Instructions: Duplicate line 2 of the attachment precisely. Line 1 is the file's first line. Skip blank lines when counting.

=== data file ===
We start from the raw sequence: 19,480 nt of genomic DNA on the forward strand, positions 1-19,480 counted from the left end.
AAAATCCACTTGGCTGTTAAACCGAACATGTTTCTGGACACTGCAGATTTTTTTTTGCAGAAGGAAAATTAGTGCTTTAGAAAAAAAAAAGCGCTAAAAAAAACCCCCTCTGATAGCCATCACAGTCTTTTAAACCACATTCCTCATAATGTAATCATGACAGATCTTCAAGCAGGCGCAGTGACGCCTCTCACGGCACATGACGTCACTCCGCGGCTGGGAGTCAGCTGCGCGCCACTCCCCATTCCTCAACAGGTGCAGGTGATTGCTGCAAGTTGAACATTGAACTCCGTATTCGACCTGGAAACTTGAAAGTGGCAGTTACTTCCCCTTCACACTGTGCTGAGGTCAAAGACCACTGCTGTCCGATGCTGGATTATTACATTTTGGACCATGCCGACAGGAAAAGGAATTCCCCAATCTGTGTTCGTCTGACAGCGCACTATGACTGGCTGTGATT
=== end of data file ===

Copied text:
AAAATCCACTTGGCTGTTAAACCGAACATGTTTCTGGACACTGCAGATTTTTTTTTGCAGAAGGAAAATTAGTGCTTTAGAAAAAAAAAAGCGCTAAAAAAAACCCCCTCTGATAGCCATCACAGTCTTTTAAACCACATTCCTCATAATGTAATCATGACAGATCTTCAAGCAGGCGCAGTGACGCCTCTCACGGCACATGACGTCACTCCGCGGCTGGGAGTCAGCTGCGCGCCACTCCCCATTCCTCAACAGGTGCAGGTGATTGCTGCAAGTTGAACATTGAACTCCGTATTCGACCTGGAAACTTGAAAGTGGCAGTTACTTCCCCTTCACACTGTGCTGAGGTCAAAGACCACTGCTGTCCGATGCTGGATTATTACATTTTGGACCATGCCGACAGGAAAAGGAATTCCCCAATCTGTGTTCGTCTGACAGCGCACTATGACTGGCTGTGATT